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USC Selective Separation Sintering technology could help NASA 3D print on Mars – 3ders.org (blog)

by • April 7, 2016 • No Comments

Apr 8, 2016 | By Alec

Futurists, riding the wave of new technological advancements, are again dreaming of exploring space and colonizing Mars. Unfortunatey, one problem that held us back two decades ago is yet holding us back today: costs. Building a tech institute can cost millions on earth, so one can just imagine what it may cost to create in space. NASA, that has been looking for a way to solve this by efficiently making structures in space with local materials, may have discovered the answer in 3D printing technologies. USC professor Behrokh Khoshnevis, who has created a new 3D printing system called Selective Separation Sintering (SSS) that uses materials readily discovered on Mars as createing material, has won initially place in the NASA In-Situ Materials Challenge for his efforts.
This is not, of course, the initially of NASA’s forays into 3D printing as NASA has kept a close eye on 3D printing applications, which include for 3D printed metal engine parts for next-gen spacecraft. In last year’s NASA and America Makes’ 3D Printed Habitat Challenge, initially prize was actually won by a 3D printed ice house. Since and so, NASA has continued to help space-bound making solutions its In-Situ Materials Challenge, held in collaboration with the Kennedy Space Center and Swamp Works. The goal? To advance construction in space (planetary or aboard spacecraft), via regolith, crushed basalt rock or other materials discovered on Mars and the moon. To do so, the Johnson Space Center provided synthetic materials that mirrored the qualities of those particles.


Behrokh Khoshnevis is no stranger to space-bound 3D printing either. As the Dean’s Professor of Industrial & Systems Engineering, Aerospace & Mechanical Engineering and Astronautics Engineering, and director of the Center for Rapid Automated Fabrication Technologies at the University of Southern California Viterbi School of Engineering, he actually won a NASA Innovative Advanced Concept competition in 2014. His winning project, Contour Crafting, created a mega-scale 3D printing system that uses a mix of sulfur and regolith to create structures – for instance on the moon.
Whilst Contour Crafting was suitable for quite sizeable scale monolithic structures, this new Selective Separation Sintering (SSS) is far additional widely applicable. Essentially, it’s a powder-based method for createing more compact objects, such as bricks or interlocking tiles, but can in addition be utilized for additional functional objects such as metallic components. Featuring a robotic fabrication system that uses high melting-point ceramics, such as magnesium oxide (quite common on Mars and the moon), and planetary soil, it is perfect for objects with high heat and pressure resistance properties. “SSS is the just powder-based system that can effectively work in zero gravity condition and as such it is perfect for use in the International Space Station for fabrication of spare parts and tools,” Khoshnevis said.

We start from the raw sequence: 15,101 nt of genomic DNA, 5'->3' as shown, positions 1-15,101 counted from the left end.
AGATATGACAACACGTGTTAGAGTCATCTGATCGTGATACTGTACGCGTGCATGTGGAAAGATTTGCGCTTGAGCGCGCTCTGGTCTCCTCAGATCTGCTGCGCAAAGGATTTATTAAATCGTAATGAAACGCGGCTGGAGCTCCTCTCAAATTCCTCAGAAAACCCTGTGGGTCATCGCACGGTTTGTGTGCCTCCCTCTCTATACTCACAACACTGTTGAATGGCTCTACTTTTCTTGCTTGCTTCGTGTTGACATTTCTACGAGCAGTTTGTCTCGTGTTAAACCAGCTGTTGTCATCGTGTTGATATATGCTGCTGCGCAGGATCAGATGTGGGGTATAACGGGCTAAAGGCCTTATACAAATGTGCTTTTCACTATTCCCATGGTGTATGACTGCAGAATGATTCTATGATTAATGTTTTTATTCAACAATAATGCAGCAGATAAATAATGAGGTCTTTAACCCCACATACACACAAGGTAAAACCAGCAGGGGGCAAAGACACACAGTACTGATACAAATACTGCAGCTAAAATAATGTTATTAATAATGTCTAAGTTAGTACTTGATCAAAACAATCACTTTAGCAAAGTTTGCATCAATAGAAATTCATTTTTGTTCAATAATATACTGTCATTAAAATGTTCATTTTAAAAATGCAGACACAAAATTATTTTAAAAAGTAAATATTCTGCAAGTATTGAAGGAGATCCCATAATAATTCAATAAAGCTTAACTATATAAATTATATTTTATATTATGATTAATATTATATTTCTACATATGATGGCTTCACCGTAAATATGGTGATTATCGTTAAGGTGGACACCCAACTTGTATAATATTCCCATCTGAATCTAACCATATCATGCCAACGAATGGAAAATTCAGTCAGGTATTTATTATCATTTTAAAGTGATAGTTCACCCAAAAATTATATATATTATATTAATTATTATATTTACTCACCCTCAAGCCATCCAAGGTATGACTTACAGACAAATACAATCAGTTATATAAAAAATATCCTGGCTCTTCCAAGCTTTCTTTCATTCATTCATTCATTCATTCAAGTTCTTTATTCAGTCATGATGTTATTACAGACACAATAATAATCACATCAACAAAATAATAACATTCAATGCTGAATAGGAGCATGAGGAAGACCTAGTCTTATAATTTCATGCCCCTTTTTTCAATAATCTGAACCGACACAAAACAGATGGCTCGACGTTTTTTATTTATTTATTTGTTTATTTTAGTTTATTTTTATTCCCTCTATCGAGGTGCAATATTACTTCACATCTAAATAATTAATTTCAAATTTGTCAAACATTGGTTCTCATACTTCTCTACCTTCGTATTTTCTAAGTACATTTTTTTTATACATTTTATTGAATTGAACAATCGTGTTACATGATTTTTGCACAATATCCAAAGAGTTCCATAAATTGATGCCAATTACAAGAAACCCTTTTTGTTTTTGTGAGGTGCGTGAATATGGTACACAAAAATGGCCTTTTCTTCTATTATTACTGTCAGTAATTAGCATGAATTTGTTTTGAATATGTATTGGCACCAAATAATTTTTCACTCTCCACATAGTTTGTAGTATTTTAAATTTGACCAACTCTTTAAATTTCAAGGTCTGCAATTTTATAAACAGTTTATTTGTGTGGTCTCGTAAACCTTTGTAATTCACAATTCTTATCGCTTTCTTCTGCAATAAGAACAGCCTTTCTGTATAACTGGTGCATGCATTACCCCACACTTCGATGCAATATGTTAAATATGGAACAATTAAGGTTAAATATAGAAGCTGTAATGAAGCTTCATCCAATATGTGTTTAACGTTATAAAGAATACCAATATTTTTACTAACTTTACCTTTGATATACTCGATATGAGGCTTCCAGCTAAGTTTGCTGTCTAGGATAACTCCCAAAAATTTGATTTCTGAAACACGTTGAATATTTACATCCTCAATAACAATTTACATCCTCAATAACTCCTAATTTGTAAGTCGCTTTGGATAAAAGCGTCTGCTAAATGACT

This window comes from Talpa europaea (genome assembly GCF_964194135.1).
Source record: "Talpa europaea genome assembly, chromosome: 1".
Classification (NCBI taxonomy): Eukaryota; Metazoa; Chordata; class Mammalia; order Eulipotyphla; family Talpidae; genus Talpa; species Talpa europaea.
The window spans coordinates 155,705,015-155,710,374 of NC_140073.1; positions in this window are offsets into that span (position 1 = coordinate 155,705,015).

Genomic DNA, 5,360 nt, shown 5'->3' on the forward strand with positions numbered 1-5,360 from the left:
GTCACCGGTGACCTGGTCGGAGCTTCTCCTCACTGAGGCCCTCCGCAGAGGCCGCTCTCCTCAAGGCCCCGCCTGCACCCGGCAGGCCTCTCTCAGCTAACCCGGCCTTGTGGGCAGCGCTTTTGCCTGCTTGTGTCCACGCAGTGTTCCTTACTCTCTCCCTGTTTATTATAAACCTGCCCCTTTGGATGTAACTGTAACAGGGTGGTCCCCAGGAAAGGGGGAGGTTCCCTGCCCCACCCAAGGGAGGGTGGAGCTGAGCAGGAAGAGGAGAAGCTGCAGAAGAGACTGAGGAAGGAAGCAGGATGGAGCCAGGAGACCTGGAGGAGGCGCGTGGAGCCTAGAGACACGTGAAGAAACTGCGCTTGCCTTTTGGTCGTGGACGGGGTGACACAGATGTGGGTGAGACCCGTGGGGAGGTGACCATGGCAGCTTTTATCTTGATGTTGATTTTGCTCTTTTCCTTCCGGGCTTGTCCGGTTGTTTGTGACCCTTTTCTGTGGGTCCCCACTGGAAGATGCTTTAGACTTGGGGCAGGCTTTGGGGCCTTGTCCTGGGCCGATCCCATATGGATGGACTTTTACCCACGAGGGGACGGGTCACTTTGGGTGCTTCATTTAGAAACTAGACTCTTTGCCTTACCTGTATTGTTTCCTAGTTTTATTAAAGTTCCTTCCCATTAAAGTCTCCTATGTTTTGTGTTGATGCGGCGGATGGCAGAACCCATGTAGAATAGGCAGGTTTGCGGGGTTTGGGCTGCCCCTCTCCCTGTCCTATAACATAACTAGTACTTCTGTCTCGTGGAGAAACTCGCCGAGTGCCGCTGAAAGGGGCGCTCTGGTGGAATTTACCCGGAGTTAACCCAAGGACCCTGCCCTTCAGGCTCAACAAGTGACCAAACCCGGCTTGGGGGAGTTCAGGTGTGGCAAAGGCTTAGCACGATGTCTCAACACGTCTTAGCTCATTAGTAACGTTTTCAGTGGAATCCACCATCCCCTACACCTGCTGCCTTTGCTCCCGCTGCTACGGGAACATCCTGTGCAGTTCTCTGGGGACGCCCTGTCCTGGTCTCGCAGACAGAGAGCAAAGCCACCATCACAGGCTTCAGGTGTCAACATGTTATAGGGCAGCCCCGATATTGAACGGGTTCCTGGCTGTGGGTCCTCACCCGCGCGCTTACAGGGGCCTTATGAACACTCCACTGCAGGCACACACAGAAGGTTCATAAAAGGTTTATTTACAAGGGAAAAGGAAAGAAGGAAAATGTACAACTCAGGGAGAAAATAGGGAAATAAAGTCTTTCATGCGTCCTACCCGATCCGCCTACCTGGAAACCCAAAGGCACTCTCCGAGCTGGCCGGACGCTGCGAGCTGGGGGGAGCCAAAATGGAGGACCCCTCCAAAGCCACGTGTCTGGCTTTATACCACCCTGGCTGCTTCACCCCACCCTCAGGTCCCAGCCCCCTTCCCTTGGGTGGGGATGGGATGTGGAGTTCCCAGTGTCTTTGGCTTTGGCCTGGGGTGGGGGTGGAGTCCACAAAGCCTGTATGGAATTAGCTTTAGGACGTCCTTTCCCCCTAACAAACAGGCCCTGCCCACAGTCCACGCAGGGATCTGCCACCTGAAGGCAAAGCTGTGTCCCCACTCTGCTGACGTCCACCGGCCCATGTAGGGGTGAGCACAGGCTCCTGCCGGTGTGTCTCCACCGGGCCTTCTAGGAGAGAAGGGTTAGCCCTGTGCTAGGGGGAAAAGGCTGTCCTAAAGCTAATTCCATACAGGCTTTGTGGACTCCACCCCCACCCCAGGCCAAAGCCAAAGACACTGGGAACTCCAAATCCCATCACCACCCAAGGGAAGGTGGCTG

Most importantly, it’s far cheaper than launching existing parts to Mars. Some estimates suggest it may cost up to $100,000 to send a one-kilogram load to the moon (let alone to Mars), so the professor feels that this is can be a massive cost saver. “It may manufacture space pioneering additional cost-effective and feasible,” he said. “There are no viable, direct, high-temperature metal, ceramic or composite fabrication methods that can work in zero-gravity conditions. SSS can be the initially such system.”
Aside of that, it is in addition a quite useful innovation. It functions at a quite high speed, does not need any expensive laser or electron technologies, and pretty rivals (or exceeds) existing technologies in terms of accuracy. “There is high future for the space and planetary use of this innovation. SSS is a minimally harsh but highly capable innovation that can effectively help planetary exploration, utilization and colonization,” he said.
For additional technical details on this interesting space-bound 3D printing innovation, check out Khoshnevis’ open-access paper Selective Separation Sintering (SSS) A New Layer Based Additive Manufacturing Approach for Metals and Ceramics, on the market through the website of the 2016 Annual International Solid Freeform Fabrication Symposium. Khoshnevis and his team, meanwhile, can be working to additional test and optimize the SSS 3D printing system in the vacuum chamber of USC’s Astronautics Rocket Lab and NASA’s Kennedy Space Center facilities. They are in addition looking to collaborate with LA aerospace companies. Could this be the innovation that takes us to Mars?

Posted in 3D Printing Technology

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